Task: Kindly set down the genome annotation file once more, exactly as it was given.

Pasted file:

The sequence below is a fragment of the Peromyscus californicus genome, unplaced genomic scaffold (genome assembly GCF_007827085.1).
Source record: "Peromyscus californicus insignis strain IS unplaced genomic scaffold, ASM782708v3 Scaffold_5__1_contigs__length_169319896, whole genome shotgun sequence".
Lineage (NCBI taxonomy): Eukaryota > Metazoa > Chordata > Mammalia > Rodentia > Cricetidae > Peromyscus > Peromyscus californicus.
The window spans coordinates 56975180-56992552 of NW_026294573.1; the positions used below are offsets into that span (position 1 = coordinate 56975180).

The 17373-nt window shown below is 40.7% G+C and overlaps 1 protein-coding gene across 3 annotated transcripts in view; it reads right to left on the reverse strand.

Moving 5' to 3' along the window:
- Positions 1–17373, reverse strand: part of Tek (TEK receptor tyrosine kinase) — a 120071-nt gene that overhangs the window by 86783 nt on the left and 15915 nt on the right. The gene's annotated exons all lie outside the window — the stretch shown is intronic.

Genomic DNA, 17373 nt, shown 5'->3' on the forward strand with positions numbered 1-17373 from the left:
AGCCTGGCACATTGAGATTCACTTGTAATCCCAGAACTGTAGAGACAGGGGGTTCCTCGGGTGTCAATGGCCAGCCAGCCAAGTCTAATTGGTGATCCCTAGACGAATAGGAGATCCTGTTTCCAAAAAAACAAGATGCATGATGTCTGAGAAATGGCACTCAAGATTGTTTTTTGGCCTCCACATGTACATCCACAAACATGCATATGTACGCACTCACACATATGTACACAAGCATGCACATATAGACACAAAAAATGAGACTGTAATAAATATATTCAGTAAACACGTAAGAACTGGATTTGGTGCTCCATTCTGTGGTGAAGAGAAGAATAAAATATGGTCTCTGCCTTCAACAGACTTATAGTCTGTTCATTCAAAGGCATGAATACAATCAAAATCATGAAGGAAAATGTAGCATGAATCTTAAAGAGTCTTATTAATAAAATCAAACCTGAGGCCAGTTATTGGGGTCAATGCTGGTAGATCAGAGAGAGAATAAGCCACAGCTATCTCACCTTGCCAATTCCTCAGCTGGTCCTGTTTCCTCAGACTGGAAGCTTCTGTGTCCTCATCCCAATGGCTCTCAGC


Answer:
The sequence below is a fragment of the Peromyscus californicus genome, unplaced genomic scaffold (genome assembly GCF_007827085.1).
Source record: "Peromyscus californicus insignis strain IS unplaced genomic scaffold, ASM782708v3 Scaffold_5__1_contigs__length_169319896, whole genome shotgun sequence".
Lineage (NCBI taxonomy): Eukaryota > Metazoa > Chordata > Mammalia > Rodentia > Cricetidae > Peromyscus > Peromyscus californicus.
The window spans coordinates 56975180-56992552 of NW_026294573.1; the positions used below are offsets into that span (position 1 = coordinate 56975180).

The 17373-nt window shown below is 40.7% G+C and overlaps 1 protein-coding gene across 3 annotated transcripts in view; it reads right to left on the reverse strand.

Moving 5' to 3' along the window:
- Positions 1–17373, reverse strand: part of Tek (TEK receptor tyrosine kinase) — a 120071-nt gene that overhangs the window by 86783 nt on the left and 15915 nt on the right. The gene's annotated exons all lie outside the window — the stretch shown is intronic.

Genomic DNA, 17373 nt, shown 5'->3' on the forward strand with positions numbered 1-17373 from the left:
AGCCTGGCACATTGAGATTCACTTGTAATCCCAGAACTGTAGAGACAGGGGGTTCCTCGGGTGTCAATGGCCAGCCAGCCAAGTCTAATTGGTGATCCCTAGACGAATAGGAGATCCTGTTTCCAAAAAAACAAGATGCATGATGTCTGAGAAATGGCACTCAAGATTGTTTTTTGGCCTCCACATGTACATCCACAAACATGCATATGTACGCACTCACACATATGTACACAAGCATGCACATATAGACACAAAAAATGAGACTGTAATAAATATATTCAGTAAACACGTAAGAACTGGATTTGGTGCTCCATTCTGTGGTGAAGAGAAGAATAAAATATGGTCTCTGCCTTCAACAGACTTATAGTCTGTTCATTCAAAGGCATGAATACAATCAAAATCATGAAGGAAAATGTAGCATGAATCTTAAAGAGTCTTATTAATAAAATCAAACCTGAGGCCAGTTATTGGGGTCAATGCTGGTAGATCAGAGAGAGAATAAGCCACAGCTATCTCACCTTGCCAATTCCTCAGCTGGTCCTGTTTCCTCAGACTGGAAGCTTCTGTGTCCTCATCCCAATGGCTCTCAGC